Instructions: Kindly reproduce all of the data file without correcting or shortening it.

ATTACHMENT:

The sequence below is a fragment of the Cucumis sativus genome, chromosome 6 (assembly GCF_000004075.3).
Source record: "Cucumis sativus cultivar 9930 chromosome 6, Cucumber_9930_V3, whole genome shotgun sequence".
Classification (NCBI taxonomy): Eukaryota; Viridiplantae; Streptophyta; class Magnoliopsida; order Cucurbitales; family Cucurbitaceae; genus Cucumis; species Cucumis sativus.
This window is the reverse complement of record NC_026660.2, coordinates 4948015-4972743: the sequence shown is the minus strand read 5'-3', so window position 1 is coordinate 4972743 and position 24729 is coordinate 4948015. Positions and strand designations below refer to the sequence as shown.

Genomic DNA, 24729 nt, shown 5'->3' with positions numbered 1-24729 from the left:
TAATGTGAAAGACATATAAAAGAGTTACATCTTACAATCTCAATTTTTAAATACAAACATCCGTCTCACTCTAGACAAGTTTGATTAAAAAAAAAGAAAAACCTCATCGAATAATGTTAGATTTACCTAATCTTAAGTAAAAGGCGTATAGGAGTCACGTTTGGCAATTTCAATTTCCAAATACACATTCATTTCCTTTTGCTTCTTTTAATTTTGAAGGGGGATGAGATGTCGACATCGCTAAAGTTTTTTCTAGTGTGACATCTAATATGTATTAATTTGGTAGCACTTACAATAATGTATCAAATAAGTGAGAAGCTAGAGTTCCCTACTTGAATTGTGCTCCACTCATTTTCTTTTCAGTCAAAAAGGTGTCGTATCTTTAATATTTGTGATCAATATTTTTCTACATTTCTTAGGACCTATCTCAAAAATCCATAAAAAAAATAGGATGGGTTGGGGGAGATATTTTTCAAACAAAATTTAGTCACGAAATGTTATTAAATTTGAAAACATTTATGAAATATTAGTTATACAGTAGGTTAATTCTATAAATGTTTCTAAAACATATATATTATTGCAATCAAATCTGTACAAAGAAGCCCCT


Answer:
The sequence below is a fragment of the Cucumis sativus genome, chromosome 6 (assembly GCF_000004075.3).
Source record: "Cucumis sativus cultivar 9930 chromosome 6, Cucumber_9930_V3, whole genome shotgun sequence".
Classification (NCBI taxonomy): Eukaryota; Viridiplantae; Streptophyta; class Magnoliopsida; order Cucurbitales; family Cucurbitaceae; genus Cucumis; species Cucumis sativus.
This window is the reverse complement of record NC_026660.2, coordinates 4948015-4972743: the sequence shown is the minus strand read 5'-3', so window position 1 is coordinate 4972743 and position 24729 is coordinate 4948015. Positions and strand designations below refer to the sequence as shown.

Genomic DNA, 24729 nt, shown 5'->3' with positions numbered 1-24729 from the left:
TAATGTGAAAGACATATAAAAGAGTTACATCTTACAATCTCAATTTTTAAATACAAACATCCGTCTCACTCTAGACAAGTTTGATTAAAAAAAAAGAAAAACCTCATCGAATAATGTTAGATTTACCTAATCTTAAGTAAAAGGCGTATAGGAGTCACGTTTGGCAATTTCAATTTCCAAATACACATTCATTTCCTTTTGCTTCTTTTAATTTTGAAGGGGGATGAGATGTCGACATCGCTAAAGTTTTTTCTAGTGTGACATCTAATATGTATTAATTTGGTAGCACTTACAATAATGTATCAAATAAGTGAGAAGCTAGAGTTCCCTACTTGAATTGTGCTCCACTCATTTTCTTTTCAGTCAAAAAGGTGTCGTATCTTTAATATTTGTGATCAATATTTTTCTACATTTCTTAGGACCTATCTCAAAAATCCATAAAAAAAATAGGATGGGTTGGGGGAGATATTTTTCAAACAAAATTTAGTCACGAAATGTTATTAAATTTGAAAACATTTATGAAATATTAGTTATACAGTAGGTTAATTCTATAAATGTTTCTAAAACATATATATTATTGCAATCAAATCTGTACAAAGAAGCCCCT